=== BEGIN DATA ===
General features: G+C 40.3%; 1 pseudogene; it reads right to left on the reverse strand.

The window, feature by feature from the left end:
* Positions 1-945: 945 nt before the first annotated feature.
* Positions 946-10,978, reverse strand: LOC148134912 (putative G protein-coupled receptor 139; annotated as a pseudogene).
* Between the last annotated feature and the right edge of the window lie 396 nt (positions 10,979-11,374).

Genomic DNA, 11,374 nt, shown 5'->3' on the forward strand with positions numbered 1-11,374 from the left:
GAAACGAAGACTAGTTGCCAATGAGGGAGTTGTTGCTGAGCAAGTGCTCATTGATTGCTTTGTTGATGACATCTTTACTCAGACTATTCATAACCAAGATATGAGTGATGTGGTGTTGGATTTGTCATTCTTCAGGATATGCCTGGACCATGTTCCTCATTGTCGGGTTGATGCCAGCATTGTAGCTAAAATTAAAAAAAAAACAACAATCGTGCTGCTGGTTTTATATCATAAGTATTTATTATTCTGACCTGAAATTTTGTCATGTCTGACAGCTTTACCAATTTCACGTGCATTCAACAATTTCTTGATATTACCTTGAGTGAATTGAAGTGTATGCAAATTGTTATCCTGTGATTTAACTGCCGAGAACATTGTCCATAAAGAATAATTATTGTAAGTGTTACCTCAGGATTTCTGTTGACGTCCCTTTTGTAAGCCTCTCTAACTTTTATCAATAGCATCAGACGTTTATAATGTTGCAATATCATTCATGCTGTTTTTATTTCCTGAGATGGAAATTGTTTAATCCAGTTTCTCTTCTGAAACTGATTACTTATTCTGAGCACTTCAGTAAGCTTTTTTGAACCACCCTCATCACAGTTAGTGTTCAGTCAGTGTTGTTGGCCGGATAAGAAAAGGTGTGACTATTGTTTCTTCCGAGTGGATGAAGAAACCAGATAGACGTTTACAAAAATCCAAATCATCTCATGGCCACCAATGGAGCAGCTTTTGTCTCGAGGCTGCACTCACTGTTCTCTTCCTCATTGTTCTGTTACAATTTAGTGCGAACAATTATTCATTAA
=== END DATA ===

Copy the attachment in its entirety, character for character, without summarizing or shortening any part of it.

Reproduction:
General features: G+C 40.3%; 1 pseudogene; it reads right to left on the reverse strand.

The window, feature by feature from the left end:
* Positions 1-945: 945 nt before the first annotated feature.
* Positions 946-10,978, reverse strand: LOC148134912 (putative G protein-coupled receptor 139; annotated as a pseudogene).
* Between the last annotated feature and the right edge of the window lie 396 nt (positions 10,979-11,374).

Genomic DNA, 11,374 nt, shown 5'->3' on the forward strand with positions numbered 1-11,374 from the left:
GAAACGAAGACTAGTTGCCAATGAGGGAGTTGTTGCTGAGCAAGTGCTCATTGATTGCTTTGTTGATGACATCTTTACTCAGACTATTCATAACCAAGATATGAGTGATGTGGTGTTGGATTTGTCATTCTTCAGGATATGCCTGGACCATGTTCCTCATTGTCGGGTTGATGCCAGCATTGTAGCTAAAATTAAAAAAAAAACAACAATCGTGCTGCTGGTTTTATATCATAAGTATTTATTATTCTGACCTGAAATTTTGTCATGTCTGACAGCTTTACCAATTTCACGTGCATTCAACAATTTCTTGATATTACCTTGAGTGAATTGAAGTGTATGCAAATTGTTATCCTGTGATTTAACTGCCGAGAACATTGTCCATAAAGAATAATTATTGTAAGTGTTACCTCAGGATTTCTGTTGACGTCCCTTTTGTAAGCCTCTCTAACTTTTATCAATAGCATCAGACGTTTATAATGTTGCAATATCATTCATGCTGTTTTTATTTCCTGAGATGGAAATTGTTTAATCCAGTTTCTCTTCTGAAACTGATTACTTATTCTGAGCACTTCAGTAAGCTTTTTTGAACCACCCTCATCACAGTTAGTGTTCAGTCAGTGTTGTTGGCCGGATAAGAAAAGGTGTGACTATTGTTTCTTCCGAGTGGATGAAGAAACCAGATAGACGTTTACAAAAATCCAAATCATCTCATGGCCACCAATGGAGCAGCTTTTGTCTCGAGGCTGCACTCACTGTTCTCTTCCTCATTGTTCTGTTACAATTTAGTGCGAACAATTATTCATTAA